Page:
The Pakistani Taliban have banned tight or see-through clothing for men, threatening to impose a fine and shutter businesses selling the items, traders from the country’s restive tribal belt said Saturday.
Shopkeepers in Wana, the main town of South Waziristan tribal district along the Afghan border told AFP the written warning came ahead of the Muslim holy month of Ramadan which began on Thursday in Pakistan.
“All such clothes which are of a thin material and which do not properly cover men’s bodies are un-Islamic and against Pashtun culture,” said the pamphlet, distributed in Wana bazaar.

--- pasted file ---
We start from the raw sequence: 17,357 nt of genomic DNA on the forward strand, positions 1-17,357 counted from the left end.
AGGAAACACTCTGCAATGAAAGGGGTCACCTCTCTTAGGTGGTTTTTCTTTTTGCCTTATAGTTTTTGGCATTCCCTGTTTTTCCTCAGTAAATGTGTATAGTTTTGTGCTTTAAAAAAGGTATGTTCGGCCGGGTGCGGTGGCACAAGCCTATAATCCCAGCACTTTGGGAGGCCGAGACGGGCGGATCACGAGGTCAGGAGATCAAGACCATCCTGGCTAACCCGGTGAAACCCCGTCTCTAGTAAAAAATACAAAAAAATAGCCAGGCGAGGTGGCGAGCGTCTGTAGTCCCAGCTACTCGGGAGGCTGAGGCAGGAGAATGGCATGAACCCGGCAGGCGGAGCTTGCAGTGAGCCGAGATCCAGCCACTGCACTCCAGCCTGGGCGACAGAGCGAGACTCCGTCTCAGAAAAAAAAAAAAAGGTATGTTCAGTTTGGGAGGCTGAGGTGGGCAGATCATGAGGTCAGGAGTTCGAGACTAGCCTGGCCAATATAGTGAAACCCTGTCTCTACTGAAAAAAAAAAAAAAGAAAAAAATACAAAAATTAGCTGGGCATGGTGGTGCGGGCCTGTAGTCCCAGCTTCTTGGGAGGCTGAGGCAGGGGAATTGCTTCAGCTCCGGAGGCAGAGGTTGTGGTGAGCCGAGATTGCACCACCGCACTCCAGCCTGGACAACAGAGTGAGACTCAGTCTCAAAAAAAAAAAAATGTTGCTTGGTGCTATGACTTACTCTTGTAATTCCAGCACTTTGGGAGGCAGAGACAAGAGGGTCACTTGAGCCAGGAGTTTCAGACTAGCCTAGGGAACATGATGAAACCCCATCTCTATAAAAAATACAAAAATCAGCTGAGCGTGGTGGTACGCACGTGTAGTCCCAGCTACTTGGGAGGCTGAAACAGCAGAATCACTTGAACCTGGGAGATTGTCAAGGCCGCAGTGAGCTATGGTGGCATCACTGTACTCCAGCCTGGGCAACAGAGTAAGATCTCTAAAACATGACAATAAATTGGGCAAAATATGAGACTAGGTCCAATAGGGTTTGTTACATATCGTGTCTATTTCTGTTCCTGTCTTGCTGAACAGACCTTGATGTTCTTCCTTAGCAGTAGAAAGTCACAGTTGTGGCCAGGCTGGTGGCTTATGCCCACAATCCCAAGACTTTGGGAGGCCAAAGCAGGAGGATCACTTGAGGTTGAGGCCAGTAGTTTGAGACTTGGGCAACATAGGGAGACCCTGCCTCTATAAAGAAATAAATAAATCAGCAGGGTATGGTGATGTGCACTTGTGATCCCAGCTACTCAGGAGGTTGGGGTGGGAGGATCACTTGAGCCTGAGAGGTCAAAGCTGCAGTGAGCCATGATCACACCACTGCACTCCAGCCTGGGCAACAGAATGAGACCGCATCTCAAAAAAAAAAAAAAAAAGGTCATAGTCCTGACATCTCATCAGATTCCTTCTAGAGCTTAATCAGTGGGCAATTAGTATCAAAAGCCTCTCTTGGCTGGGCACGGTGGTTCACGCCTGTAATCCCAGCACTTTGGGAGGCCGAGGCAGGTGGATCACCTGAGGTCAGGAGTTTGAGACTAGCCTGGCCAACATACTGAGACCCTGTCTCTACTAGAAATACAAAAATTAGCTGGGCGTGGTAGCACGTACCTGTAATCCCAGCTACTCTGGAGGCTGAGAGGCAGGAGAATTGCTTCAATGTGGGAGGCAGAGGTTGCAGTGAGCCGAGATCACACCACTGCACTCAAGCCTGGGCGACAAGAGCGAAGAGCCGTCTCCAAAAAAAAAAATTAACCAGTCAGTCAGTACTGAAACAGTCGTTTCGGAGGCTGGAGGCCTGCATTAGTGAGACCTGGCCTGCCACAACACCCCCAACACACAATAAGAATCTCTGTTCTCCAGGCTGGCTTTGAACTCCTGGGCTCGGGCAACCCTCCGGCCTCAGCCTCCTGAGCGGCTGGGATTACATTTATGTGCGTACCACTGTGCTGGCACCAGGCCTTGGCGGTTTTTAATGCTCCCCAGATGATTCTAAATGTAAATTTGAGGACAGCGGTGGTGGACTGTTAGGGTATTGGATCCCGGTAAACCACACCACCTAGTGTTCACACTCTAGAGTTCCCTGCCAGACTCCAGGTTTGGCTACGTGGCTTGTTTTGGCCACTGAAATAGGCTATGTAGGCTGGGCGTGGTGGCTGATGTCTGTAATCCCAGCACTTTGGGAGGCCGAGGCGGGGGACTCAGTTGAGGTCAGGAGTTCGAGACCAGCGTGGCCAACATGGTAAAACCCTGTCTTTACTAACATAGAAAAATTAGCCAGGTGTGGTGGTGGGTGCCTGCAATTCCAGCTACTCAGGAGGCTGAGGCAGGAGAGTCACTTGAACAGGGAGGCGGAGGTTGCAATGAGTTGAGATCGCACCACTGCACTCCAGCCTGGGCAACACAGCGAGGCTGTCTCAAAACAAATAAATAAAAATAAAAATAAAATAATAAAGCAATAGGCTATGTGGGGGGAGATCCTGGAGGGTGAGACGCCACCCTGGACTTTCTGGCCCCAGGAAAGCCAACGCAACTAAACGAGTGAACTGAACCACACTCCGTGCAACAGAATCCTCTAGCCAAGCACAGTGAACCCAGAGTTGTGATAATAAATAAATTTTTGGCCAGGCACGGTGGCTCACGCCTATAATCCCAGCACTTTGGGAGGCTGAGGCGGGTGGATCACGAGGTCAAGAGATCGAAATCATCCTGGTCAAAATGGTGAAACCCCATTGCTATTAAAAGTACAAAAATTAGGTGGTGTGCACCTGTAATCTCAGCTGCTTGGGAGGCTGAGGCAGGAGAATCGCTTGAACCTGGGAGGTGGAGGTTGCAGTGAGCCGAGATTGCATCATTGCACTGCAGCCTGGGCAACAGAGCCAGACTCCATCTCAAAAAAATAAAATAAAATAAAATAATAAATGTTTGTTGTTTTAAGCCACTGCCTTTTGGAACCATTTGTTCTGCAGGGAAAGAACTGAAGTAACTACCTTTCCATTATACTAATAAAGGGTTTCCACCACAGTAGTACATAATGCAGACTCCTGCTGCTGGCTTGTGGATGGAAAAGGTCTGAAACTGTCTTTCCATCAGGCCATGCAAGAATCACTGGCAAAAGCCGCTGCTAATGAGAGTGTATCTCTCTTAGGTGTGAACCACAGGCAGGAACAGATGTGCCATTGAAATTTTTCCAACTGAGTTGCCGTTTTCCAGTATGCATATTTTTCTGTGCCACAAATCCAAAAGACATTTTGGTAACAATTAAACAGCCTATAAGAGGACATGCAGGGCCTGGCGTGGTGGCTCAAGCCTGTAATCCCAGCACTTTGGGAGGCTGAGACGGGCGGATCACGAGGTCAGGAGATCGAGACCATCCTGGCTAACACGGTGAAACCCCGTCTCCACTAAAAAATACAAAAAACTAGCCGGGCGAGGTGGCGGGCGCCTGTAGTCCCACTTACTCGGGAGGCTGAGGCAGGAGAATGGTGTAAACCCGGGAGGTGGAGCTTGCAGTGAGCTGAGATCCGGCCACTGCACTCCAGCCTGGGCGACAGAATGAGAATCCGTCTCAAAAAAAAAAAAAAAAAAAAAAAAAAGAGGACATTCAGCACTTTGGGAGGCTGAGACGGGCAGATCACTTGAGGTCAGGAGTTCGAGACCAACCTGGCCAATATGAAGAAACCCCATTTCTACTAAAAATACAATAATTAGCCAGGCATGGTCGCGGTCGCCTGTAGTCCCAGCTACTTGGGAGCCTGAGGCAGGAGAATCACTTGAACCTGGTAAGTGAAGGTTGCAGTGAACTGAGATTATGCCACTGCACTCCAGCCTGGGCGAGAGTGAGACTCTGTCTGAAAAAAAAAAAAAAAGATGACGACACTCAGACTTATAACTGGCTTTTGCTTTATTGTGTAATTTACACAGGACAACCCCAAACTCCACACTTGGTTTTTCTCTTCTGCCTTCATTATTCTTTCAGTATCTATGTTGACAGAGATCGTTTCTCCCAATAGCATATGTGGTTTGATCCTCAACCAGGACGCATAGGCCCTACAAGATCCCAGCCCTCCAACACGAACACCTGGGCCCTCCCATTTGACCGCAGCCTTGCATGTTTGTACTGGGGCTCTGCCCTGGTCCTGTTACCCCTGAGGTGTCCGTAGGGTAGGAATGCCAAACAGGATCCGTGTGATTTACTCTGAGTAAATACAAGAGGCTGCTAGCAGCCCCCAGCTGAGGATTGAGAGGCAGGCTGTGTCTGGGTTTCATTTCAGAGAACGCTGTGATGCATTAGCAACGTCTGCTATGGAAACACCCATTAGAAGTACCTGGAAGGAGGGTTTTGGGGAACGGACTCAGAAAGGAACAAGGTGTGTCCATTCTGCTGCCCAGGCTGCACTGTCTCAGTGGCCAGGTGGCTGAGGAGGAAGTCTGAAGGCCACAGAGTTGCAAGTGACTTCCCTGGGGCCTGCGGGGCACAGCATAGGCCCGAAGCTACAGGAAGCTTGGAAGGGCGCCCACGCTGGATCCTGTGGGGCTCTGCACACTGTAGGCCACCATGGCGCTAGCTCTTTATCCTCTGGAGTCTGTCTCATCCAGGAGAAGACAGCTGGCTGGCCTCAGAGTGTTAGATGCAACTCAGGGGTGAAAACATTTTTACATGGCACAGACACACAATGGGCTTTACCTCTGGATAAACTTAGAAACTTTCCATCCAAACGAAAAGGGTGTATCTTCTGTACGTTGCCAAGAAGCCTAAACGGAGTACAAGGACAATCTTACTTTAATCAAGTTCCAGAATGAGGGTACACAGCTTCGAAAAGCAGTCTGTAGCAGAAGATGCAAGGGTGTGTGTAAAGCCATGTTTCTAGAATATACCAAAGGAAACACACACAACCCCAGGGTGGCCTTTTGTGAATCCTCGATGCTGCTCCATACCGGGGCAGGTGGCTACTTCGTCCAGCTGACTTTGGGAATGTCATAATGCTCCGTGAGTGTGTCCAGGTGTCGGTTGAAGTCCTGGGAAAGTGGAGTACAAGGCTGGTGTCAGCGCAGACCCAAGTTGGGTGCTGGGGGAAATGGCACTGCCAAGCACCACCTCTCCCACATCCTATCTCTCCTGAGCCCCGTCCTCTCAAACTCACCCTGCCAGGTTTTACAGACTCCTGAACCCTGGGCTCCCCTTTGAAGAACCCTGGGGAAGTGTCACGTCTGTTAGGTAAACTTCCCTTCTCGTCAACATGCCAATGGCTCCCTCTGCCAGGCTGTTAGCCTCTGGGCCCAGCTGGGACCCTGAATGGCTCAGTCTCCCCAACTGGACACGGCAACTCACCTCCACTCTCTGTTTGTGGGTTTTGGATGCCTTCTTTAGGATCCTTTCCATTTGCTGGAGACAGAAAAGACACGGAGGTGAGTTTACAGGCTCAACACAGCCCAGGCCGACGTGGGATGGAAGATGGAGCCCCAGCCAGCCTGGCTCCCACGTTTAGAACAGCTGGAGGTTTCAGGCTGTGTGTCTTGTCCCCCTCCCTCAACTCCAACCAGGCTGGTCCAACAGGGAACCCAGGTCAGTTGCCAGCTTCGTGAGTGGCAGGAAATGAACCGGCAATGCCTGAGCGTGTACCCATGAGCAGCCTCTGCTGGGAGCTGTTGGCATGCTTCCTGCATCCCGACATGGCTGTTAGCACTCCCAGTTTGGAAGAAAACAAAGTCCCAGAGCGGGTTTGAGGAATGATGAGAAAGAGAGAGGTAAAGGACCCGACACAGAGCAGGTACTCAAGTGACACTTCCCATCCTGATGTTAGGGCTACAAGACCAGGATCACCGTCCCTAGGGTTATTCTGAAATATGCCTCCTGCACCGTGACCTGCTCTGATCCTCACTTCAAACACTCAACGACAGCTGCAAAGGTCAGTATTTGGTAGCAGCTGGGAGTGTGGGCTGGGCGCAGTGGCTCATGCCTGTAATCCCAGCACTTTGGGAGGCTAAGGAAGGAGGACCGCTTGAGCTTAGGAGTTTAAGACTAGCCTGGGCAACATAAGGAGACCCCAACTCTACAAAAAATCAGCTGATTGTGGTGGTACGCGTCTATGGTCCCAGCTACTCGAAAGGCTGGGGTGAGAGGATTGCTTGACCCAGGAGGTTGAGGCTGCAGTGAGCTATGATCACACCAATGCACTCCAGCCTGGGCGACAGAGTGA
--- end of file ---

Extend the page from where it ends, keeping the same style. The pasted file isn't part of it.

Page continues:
It warned that any shopkeeper found selling such items will be charged a fine of 5000 rupees ($50) and will also see his shop closed for at least five days.
The pamphlet also warned male residents “not to wear such clothes”.
A government official in Wana confirmed the written warning and told AFP that the local militant groups had previously banned the sale of tight or see-through clothes for women.
South Waziristan is one of seven districts that make up Pakistan’s Federally Administered Tribal Areas (FATA). The semi-autonomous region of mountains, valleys and caves is one of the most deprived and ill-educated in the country.
Taliban militants in Pakistan have often targeted shops selling music and films that they say break Islamic moral codes.